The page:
Caching Principles

I recently had to explain some basic caching principles to one of my clients so thought i would publish them.

Using a database and web application in these examples as the source, but it could be anything, but these are the most common in my experience to require the technology.

Basic Caching

The basic form of caching is simply to cache something on first request, then subsequent requests access the cached copy until it expires

cache1

Expiry is usual a fixed time, but can be sliding based on access time depending on the caching technology you are using.

Main con of this is that data updates aren’t immediate because they usually rely on expiry time.

Also your first access request is slow, if your objects are really large you might be running into webpage time outs on first load, or on first access after expiration.

Caching with Version Check

If you are caching large objects then you maybe be able to implement a versioning system, where by the objects when stored have a time-stamp or a version number. So when the user accesses the object in cache a “light weight” call can be made to compare this to tell if the cached copy is out of date, and update only in this event.

cache2

This has similar cons to above where the call that is made when the object is out of date is long.

Cache Pre-warming

If you don’t have any code in you ASPNET Global Application Start event, you should go and put some in there right now. Pre-warming anything these days is a must do, especially if you are trying to run on small VM sizes for easy scaling

Cache pre-warming is just one example, where on application start as apposed to first access you cache your data.

cache3

This can be combined with the above two methods to reduce the impact of the “long first load” issue, but when cache expires you still may get long loads to their users as their requests get used to repopulate your cache.

Application update of cache

If you have a single tier Application that runs on a single server this maybe easy, but when dealing with n-Tier applications on clusters it gets hard.

The principle is that your application will know when a data update happens, so it updates both sources, the cache and the database.

cache4

So yea, that’s easy right? when one user updates the database, we just update the cache too?

If you are using a external single source cache like redis (or something else if you are living in the nineties) then you may be able to pull this off, however if you are running on a cluster and using application cache, OR have a distribute application (e.g. a separate application to edit data, then multiple other apps read) then it can get really hard.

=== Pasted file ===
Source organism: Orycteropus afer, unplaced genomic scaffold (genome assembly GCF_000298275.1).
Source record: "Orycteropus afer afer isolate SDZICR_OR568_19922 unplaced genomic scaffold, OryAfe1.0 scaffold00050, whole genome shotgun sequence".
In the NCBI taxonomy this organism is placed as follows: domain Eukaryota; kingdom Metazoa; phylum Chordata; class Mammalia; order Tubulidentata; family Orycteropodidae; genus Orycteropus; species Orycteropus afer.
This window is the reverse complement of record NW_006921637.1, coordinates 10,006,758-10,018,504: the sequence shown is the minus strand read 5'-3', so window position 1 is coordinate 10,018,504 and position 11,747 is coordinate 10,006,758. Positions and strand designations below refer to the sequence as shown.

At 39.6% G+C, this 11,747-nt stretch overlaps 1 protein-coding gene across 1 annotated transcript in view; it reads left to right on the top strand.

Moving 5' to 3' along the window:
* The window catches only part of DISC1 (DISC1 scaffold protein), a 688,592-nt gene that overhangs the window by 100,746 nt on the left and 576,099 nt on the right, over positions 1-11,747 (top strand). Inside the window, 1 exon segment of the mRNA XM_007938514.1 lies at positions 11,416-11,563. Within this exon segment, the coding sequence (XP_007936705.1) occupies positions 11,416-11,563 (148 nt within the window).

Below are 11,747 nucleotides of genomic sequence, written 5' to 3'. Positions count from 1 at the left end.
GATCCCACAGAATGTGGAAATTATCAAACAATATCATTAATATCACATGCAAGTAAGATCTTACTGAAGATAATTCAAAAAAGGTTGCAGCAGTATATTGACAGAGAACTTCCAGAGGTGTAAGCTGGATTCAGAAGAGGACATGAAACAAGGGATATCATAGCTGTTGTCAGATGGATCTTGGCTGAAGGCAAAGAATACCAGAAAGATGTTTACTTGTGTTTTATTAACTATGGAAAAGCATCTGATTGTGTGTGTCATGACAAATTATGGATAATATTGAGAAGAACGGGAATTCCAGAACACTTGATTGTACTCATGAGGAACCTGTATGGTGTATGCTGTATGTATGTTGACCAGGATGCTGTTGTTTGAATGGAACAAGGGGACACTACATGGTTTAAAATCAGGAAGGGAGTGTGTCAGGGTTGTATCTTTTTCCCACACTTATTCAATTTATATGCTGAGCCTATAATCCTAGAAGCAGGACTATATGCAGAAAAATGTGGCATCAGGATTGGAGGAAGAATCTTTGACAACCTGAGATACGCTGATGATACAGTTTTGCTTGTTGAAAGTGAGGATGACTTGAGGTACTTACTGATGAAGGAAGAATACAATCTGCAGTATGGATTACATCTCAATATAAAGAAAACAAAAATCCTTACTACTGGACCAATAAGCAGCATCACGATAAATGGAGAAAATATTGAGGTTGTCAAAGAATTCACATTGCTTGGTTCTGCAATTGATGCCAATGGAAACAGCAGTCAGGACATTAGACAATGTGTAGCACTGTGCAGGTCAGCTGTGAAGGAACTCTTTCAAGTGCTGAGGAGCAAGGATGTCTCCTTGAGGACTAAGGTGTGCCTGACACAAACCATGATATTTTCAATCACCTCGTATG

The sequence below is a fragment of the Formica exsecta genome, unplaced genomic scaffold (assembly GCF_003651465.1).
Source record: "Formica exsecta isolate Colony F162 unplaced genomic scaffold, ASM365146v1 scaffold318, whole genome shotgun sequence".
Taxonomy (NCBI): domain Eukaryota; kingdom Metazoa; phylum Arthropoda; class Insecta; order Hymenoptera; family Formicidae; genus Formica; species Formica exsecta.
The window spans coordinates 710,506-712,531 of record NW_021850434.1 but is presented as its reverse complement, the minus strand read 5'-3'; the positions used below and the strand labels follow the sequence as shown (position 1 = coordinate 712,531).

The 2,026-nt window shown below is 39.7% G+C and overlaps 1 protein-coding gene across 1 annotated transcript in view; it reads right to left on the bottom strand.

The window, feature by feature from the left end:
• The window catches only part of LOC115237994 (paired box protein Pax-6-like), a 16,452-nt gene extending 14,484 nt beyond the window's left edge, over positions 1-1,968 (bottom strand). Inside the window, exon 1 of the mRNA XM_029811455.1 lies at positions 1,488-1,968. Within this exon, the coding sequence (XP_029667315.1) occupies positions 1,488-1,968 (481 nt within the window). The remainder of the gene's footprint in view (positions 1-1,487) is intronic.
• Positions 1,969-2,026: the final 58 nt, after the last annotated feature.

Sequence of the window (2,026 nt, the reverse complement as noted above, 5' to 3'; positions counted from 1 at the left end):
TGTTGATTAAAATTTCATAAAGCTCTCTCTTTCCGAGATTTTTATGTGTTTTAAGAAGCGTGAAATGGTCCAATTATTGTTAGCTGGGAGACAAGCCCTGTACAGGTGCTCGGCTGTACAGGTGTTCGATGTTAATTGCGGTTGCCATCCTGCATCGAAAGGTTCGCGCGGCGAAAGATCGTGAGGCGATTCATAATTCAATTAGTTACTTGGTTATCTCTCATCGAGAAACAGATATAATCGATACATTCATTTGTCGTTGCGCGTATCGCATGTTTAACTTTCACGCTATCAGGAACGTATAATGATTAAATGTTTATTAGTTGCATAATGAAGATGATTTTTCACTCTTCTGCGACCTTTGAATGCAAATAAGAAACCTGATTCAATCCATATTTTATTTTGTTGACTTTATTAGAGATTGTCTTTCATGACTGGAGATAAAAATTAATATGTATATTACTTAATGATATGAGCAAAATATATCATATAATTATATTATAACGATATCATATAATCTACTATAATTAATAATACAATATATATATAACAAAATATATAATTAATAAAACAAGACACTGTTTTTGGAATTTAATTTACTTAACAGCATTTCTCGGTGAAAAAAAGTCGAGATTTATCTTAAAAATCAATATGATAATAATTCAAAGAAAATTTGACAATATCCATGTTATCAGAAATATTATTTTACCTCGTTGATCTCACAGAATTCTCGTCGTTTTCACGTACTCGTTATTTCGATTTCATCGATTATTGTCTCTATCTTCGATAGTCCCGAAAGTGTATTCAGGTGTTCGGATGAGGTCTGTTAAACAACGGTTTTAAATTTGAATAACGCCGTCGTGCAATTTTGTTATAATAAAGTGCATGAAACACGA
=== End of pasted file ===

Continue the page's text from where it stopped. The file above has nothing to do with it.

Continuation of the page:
A few tips from Experience if you need to implement this

Use Pub/Sub

When you have multiple applications updating a reading the same data source, have them “subscribe” for updates, Azure Service Bus comes to mind as an easy way in, Redis has a good system, Signal-R is another one I’ve used in the past too, depends on your app really.

Don’t send the whole object

When using pub sub sending the whole object is going to get messy if you have a large amount of sequential updates, and may exceed your message queue data size if you have big objects, send an invalidation message. e.g. ObjectID=XYZ, so the application will know if it has Object ID XYZ in its cache it needs to go grab it again. You may even include a time-stamp so the end app can compare its time stamp and ignore subsequent messages.

Do the Cache update out-of-band with Page requests

One of the big mistakes i see made is updating cached objects in band with page requests, so you end up making some random poor sod responsible for your cache updates.

If you are using the pub sub system above you should have a thread running that’s hanging off a message queue that’ll pick up the object and update it.

Just a note on a common mistake I’ve seen made. If you are using static variables in C# to hold your data, then use a delegate to return the data to, then assign the delegate to the static variable. If you don’t it may lock the variable for the time it takes to return the data.

BAD EXAMPLE

 private static object myCachedObject;
 private void UpdateMyCache()
 {
 myCachedObject = GoGetMyData();
 }

private object GoGetMyData()

GOOD EXAMPLE


private static object myCachedObject;
private void UpdateMyCache()
{
var del=GoGetMyData()
myCachedObject = del;
}

private object GoGetMyData()
{

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